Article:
Trayectorias del Sur: Desplazamientos y conformaciones de las naciones diversas de Ecuador y Etiopía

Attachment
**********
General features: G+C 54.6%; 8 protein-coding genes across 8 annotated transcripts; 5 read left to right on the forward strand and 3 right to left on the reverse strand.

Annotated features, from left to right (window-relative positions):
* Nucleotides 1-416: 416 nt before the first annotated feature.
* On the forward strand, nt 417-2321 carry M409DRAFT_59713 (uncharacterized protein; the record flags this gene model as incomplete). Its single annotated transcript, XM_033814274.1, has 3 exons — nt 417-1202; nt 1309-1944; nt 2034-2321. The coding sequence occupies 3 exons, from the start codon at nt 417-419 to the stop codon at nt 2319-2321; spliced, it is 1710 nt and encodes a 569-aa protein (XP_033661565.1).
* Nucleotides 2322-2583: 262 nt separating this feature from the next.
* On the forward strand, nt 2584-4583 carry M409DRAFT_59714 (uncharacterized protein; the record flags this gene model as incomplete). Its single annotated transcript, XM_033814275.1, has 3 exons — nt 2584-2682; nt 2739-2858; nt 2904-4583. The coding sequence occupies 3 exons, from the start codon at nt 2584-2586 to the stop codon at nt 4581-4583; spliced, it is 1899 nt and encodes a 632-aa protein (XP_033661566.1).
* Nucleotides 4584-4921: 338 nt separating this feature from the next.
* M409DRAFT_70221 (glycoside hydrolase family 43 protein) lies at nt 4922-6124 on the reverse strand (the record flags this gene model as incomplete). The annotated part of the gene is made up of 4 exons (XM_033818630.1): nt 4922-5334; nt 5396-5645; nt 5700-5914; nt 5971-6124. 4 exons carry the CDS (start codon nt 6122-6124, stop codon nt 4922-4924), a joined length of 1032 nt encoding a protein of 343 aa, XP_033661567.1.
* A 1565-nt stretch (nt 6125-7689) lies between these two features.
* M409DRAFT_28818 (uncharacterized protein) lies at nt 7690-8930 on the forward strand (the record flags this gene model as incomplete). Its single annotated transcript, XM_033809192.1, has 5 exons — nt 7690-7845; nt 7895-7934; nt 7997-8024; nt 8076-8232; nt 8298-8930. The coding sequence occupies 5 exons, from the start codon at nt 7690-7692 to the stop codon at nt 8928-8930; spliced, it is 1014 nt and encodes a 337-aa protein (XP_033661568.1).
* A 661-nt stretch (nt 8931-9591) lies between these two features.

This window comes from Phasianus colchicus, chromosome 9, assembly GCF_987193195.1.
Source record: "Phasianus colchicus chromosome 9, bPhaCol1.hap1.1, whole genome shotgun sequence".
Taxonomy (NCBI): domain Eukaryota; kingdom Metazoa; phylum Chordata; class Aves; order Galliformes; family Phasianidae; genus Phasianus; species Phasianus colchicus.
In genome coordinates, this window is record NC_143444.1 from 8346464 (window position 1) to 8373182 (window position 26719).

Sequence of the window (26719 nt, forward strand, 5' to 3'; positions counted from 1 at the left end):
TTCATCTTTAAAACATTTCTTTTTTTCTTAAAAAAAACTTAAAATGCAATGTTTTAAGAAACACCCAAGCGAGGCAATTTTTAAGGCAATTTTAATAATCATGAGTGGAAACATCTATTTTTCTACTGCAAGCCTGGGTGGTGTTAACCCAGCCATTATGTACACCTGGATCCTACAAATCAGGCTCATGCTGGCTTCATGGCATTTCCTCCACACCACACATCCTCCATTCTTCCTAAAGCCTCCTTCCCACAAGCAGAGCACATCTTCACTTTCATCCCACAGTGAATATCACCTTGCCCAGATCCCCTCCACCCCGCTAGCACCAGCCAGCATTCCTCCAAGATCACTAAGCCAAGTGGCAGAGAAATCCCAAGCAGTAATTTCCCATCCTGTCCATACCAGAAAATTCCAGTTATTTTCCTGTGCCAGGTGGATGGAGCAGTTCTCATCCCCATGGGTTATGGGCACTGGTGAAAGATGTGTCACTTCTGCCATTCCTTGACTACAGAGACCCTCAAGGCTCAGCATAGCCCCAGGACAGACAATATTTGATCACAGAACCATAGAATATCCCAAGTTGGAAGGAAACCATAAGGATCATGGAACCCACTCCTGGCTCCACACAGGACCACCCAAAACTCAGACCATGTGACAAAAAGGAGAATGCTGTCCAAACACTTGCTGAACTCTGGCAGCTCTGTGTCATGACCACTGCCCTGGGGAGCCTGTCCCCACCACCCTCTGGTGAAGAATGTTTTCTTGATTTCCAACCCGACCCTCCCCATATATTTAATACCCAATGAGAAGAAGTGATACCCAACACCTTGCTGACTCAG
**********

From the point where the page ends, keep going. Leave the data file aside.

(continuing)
This article provides a comparative analysis of the distinct policies for the state management of national diversity in Ecuador and Ethiopia. We argue that these policies have been configured to a great extent within international debates regarding the understanding of unequal differences; regarding the definitions of the indigenous and the ethnic; and finally, regarding the possibilities of national coexistence between diverse groups historically hierarchized in social and political structures of power. Given that these discussions and debates on the institutionalization of the diverse nation are imbricated in political problematics, themselves inscribed in ideological disputes, we must explore the regimes of knowledge within which these state institutionalized forms are produced. In Ecuador, the plurinational project emerges in the context of Marxist debates and intellectual controversies, particularly regarding the relationship between race and class. These initial considerations were strengthened and consolidated by the regional Latin American encounters among intellectuals, academics and members of social and political organizations. In these encounters, an international vindication of the rights of indigenous peoples and nations took shape. In contrast, in Ethiopia, the incorporation of theories and strategies from African and Asian anti-colonial struggles were the most important influences to shape the state management of national diversity, leading to the constitution of the ethnic federal state. In the Ethiopian case, these influences at one point encouraged anti-imperial and inter-ethnic unification, but later, in the context of the military authoritarian regime of the Derg and the growing importance of migration in Ethiopian politics, finally reinforce inter-ethnic divisions.

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